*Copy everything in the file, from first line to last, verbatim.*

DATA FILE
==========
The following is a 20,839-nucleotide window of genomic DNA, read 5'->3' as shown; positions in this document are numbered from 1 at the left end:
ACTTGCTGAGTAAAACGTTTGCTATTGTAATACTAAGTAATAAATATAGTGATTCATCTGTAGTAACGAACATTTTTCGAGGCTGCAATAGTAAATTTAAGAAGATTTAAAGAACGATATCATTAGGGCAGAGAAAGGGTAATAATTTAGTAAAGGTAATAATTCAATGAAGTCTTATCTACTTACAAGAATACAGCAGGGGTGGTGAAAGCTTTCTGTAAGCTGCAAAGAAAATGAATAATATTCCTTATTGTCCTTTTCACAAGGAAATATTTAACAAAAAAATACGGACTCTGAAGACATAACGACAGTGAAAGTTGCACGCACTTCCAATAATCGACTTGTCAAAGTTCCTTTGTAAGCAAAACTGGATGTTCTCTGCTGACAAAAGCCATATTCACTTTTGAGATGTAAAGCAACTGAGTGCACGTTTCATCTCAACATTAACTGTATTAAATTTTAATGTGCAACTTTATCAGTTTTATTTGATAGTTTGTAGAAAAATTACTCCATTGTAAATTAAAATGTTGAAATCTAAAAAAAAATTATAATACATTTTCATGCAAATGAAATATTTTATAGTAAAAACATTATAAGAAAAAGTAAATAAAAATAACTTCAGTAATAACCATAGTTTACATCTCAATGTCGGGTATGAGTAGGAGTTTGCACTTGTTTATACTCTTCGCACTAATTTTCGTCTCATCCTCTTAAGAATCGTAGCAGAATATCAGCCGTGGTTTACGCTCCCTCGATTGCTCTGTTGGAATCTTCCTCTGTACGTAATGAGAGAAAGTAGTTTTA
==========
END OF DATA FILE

The following is a 20,839-nucleotide window of genomic DNA, read 5'->3' as shown; positions in this document are numbered from 1 at the left end:
ACTTGCTGAGTAAAACGTTTGCTATTGTAATACTAAGTAATAAATATAGTGATTCATCTGTAGTAACGAACATTTTTCGAGGCTGCAATAGTAAATTTAAGAAGATTTAAAGAACGATATCATTAGGGCAGAGAAAGGGTAATAATTTAGTAAAGGTAATAATTCAATGAAGTCTTATCTACTTACAAGAATACAGCAGGGGTGGTGAAAGCTTTCTGTAAGCTGCAAAGAAAATGAATAATATTCCTTATTGTCCTTTTCACAAGGAAATATTTAACAAAAAAATACGGACTCTGAAGACATAACGACAGTGAAAGTTGCACGCACTTCCAATAATCGACTTGTCAAAGTTCCTTTGTAAGCAAAACTGGATGTTCTCTGCTGACAAAAGCCATATTCACTTTTGAGATGTAAAGCAACTGAGTGCACGTTTCATCTCAACATTAACTGTATTAAATTTTAATGTGCAACTTTATCAGTTTTATTTGATAGTTTGTAGAAAAATTACTCCATTGTAAATTAAAATGTTGAAATCTAAAAAAAAATTATAATACATTTTCATGCAAATGAAATATTTTATAGTAAAAACATTATAAGAAAAAGTAAATAAAAATAACTTCAGTAATAACCATAGTTTACATCTCAATGTCGGGTATGAGTAGGAGTTTGCACTTGTTTATACTCTTCGCACTAATTTTCGTCTCATCCTCTTAAGAATCGTAGCAGAATATCAGCCGTGGTTTACGCTCCCTCGATTGCTCTGTTGGAATCTTCCTCTGTACGTAATGAGAGAAAGTAGTTTTA